The naked body is his main preoccupation ‘I regard the true portrait of being the whole body, not confined to the details acceptable to be viewed in public.’”
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English Art – Part III of III: David Brayne

According to one critic, “There is poetry of perception expressed in David Brayne’s work that is informed by his earlier Minimalist training and his growing Classical concerns. His surfaces are chalky dry, reminiscent of early Renaissance frescoes, his colours while subtly English invariably have a warm vibrant Italian ochre singing out: creating a perfect harmonious palette. Land and sea appear blended together in a gentle linear exchange where there are no shadows – all as if in a dream – a lyrical memory. These compositions are often interrupted with figures and boats, juxtaposed as if in a delicate dance, exquisitely and quintessentially beautiful. The tender portrayal of the graceful women and men as they hold their fishing lines and nets, making improbable but graceful shapes. These are paintings that have a perfection of form, expressed with a beautiful and strange aesthetic.”
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From the Music Archives – Part II of II: Ludwig van Beethoven

Latvian painter Paulis Postazs (born 1976) graduated with a degree in Painting from the Academy of Fine Arts in Riga.
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American Art – Part II of IV: Tacha Vosburgh

In the words of one critic, “The figures of Tacha Vosburgh stand as sentinels to stories of people that have never happened, but are always happening. They are portraits of no one in particular, but of everyone. The artist is reaching for that strange, but somehow familiar place that we long to connect with, that place of grounding that we know about if we just take the time to remember. ‘There is a universality in these figures,’ Tacha explains. ‘People recognize something vaguely familiar about them. . Humans have always used myth to explain ourselves. This series is like a myth. With each interpretation, it gets retold and re-crafted through time.’”
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A Poem for Today

“Happiness,”
By Raymond Carver

So early it’s still almost dark out.
I’m near the window with coffee,
and the usual early morning stuff
that passes for thought.

When I see the boy and his friend
walking up the road
to deliver the newspaper.

They wear caps and sweaters,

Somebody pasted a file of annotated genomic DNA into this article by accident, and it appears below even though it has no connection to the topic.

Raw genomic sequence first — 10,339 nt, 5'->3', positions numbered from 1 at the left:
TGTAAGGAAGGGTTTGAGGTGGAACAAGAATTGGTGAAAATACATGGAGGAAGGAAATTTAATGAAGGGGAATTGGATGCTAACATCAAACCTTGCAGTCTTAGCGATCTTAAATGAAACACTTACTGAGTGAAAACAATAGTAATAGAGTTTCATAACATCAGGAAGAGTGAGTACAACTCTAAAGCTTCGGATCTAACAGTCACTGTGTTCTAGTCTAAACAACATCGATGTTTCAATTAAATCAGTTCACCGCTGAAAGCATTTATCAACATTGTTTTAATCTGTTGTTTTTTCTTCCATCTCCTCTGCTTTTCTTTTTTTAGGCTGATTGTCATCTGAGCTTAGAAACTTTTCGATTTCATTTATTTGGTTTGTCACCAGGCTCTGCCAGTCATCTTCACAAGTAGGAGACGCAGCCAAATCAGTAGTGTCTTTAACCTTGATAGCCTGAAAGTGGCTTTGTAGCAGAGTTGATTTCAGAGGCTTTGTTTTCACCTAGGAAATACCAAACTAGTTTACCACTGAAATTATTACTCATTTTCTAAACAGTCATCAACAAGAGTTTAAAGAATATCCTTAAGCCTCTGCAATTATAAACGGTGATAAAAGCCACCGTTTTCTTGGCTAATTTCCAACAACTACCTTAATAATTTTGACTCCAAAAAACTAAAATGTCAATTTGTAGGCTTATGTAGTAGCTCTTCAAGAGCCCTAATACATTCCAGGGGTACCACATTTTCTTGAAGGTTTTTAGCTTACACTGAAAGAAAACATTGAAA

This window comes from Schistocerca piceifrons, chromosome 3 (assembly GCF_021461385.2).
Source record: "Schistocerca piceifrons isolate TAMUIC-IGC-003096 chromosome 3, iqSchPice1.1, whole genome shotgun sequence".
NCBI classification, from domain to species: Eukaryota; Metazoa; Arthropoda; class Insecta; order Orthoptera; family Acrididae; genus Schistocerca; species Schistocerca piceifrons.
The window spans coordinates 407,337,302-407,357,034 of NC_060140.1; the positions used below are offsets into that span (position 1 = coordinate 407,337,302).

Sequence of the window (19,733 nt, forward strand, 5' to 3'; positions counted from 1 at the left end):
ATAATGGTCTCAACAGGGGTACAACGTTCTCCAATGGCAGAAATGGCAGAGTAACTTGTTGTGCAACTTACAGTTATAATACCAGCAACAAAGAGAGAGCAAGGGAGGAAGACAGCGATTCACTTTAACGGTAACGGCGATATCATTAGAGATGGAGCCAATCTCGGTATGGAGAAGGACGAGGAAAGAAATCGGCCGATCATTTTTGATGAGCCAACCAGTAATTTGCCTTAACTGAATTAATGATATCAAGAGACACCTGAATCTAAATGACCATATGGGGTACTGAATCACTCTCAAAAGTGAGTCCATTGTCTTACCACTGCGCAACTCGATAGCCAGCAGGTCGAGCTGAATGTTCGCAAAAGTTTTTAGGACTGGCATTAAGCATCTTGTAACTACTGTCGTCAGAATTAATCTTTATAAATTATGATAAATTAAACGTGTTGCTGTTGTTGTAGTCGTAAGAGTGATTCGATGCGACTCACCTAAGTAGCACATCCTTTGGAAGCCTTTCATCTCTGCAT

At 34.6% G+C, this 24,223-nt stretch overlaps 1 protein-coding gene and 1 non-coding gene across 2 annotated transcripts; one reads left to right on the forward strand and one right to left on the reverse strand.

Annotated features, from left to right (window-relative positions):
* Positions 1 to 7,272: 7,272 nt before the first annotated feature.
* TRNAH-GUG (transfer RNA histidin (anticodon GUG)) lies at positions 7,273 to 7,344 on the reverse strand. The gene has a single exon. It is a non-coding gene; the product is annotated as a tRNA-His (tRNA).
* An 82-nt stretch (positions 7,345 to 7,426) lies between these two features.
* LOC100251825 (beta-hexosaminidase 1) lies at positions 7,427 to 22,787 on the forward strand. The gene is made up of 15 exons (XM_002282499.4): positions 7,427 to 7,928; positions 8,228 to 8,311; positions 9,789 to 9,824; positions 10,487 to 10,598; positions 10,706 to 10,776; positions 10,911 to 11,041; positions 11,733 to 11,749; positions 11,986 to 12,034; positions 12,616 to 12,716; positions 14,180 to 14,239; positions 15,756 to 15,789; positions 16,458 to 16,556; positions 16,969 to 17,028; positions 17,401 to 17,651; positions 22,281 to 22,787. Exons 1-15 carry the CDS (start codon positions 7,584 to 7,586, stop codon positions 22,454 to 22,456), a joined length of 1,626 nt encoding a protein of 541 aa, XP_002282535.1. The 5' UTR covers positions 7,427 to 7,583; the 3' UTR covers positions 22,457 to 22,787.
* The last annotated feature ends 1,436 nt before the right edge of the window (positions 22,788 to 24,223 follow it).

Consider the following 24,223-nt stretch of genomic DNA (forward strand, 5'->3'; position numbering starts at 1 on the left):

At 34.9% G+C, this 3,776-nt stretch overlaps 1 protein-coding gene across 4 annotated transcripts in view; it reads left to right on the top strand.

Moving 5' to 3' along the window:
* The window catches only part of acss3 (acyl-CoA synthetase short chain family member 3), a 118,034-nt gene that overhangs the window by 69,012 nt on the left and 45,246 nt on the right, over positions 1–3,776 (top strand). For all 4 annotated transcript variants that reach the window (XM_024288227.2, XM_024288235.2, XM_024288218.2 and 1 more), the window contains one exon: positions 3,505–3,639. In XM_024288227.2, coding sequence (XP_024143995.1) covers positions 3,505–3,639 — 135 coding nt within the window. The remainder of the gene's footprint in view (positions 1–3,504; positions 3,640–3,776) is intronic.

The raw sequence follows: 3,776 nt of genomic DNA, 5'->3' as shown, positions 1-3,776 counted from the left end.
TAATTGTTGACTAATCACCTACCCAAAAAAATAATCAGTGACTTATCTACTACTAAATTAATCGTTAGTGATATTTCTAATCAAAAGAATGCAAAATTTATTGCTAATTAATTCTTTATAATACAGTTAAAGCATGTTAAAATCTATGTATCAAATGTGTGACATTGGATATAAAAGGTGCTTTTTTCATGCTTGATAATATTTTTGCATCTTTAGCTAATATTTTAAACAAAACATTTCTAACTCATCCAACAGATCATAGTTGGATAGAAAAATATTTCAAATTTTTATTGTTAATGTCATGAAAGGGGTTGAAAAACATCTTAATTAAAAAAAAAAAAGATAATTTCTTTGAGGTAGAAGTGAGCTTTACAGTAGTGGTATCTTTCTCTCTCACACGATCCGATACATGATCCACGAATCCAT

and one boy has a bag over his shoulder.
They are so happy
they aren’t saying anything, these boys.

I think if they could, they would take
each other’s arm.
It’s early in the morning,
and they are doing this thing together.

They come on, slowly.
The sky is taking on light,
though the moon still hangs pale over the water.

Such beauty that for a minute
death and ambition, even love,
doesn’t enter into this.

Happiness. It comes on
unexpectedly. And goes beyond, really,
any early morning talk about it.
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American Art – Part III of IV: Michelle Doll

Artist Michelle Doll lives and works in Hoboken, New Jersey.
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A Second Poem for Today

“The Unborn,”
By Sharon Olds

Sometimes I can almost see, around our heads,

Like gnats around a streetlight in summer,

The children we could have,

The glimmer of them.



Sometimes I feel them waiting, dozing 

In some antechamber – servants, half-

Listening for the bell. 



Sometimes I see them lying like love letters

In the Dead Letter Office



And sometimes, like tonight, by some black

Second sight I can feel just one of them

Standing on the edge of a cliff by the sea 

In the dark, stretching its arms out 

Desperately to me.
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American Art – Part IV of IV: Seth Haverkamp

Here is one critic describing the background and artistry of Seth Haverkamp (born 1980): “Seth Haverkamp graduated with a Bachelor of Fine Arts from Carson Newman College and has studied with internationally-known artist Nelson Shanks at Studio Incamminiati and renowned artist Robert Liberace. Known for his unique still lifes and portraits, Haverkamp derives his primary inspiration from beauty — color, form, and the drama of light and dark. His wife and children are a frequent subject of his work. As Seth says ‘The meaning? It is found in beauty. At the moment, that’s enough.’”